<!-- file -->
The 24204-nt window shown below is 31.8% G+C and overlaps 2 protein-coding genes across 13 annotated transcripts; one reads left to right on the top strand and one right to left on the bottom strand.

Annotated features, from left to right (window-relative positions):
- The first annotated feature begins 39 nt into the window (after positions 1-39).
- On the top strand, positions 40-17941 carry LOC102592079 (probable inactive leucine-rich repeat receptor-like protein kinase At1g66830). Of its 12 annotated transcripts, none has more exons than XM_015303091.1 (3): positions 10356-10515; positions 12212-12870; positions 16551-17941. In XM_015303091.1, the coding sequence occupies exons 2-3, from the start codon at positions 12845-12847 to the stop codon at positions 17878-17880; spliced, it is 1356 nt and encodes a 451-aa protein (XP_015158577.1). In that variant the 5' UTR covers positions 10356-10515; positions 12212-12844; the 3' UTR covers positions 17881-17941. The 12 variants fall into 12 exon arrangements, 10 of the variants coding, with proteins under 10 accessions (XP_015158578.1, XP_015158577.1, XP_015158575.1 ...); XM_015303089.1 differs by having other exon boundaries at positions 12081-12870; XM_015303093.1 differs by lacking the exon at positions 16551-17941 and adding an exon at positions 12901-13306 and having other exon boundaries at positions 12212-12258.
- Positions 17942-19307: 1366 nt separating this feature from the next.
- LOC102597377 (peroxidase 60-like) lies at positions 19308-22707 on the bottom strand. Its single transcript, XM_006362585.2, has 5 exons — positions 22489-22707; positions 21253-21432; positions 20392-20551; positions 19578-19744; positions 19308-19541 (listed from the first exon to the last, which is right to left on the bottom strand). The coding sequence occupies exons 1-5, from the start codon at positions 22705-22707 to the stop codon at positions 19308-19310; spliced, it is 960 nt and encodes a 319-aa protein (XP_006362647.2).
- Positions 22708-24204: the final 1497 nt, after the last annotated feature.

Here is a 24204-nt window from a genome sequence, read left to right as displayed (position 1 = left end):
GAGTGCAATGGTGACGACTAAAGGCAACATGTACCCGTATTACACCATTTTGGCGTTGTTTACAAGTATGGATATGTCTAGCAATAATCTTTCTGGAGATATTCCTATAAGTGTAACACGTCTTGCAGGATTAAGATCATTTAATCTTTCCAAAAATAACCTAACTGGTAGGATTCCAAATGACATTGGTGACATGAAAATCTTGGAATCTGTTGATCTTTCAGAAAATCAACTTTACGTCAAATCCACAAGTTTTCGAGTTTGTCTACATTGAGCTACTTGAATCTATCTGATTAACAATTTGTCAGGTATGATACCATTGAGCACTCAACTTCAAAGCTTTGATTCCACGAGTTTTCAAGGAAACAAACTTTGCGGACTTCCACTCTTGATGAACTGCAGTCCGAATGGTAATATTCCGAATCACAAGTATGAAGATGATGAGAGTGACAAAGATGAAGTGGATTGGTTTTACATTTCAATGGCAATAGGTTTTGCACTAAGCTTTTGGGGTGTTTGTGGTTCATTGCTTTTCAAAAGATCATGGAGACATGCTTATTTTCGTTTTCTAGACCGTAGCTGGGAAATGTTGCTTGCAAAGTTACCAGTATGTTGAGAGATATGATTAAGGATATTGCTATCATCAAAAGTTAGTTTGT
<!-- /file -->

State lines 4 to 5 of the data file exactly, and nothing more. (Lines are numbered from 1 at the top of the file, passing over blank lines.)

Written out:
- On the top strand, positions 40-17941 carry LOC102592079 (probable inactive leucine-rich repeat receptor-like protein kinase At1g66830). Of its 12 annotated transcripts, none has more exons than XM_015303091.1 (3): positions 10356-10515; positions 12212-12870; positions 16551-17941. In XM_015303091.1, the coding sequence occupies exons 2-3, from the start codon at positions 12845-12847 to the stop codon at positions 17878-17880; spliced, it is 1356 nt and encodes a 451-aa protein (XP_015158577.1). In that variant the 5' UTR covers positions 10356-10515; positions 12212-12844; the 3' UTR covers positions 17881-17941. The 12 variants fall into 12 exon arrangements, 10 of the variants coding, with proteins under 10 accessions (XP_015158578.1, XP_015158577.1, XP_015158575.1 ...); XM_015303089.1 differs by having other exon boundaries at positions 12081-12870; XM_015303093.1 differs by lacking the exon at positions 16551-17941 and adding an exon at positions 12901-13306 and having other exon boundaries at positions 12212-12258.
- Positions 17942-19307: 1366 nt separating this feature from the next.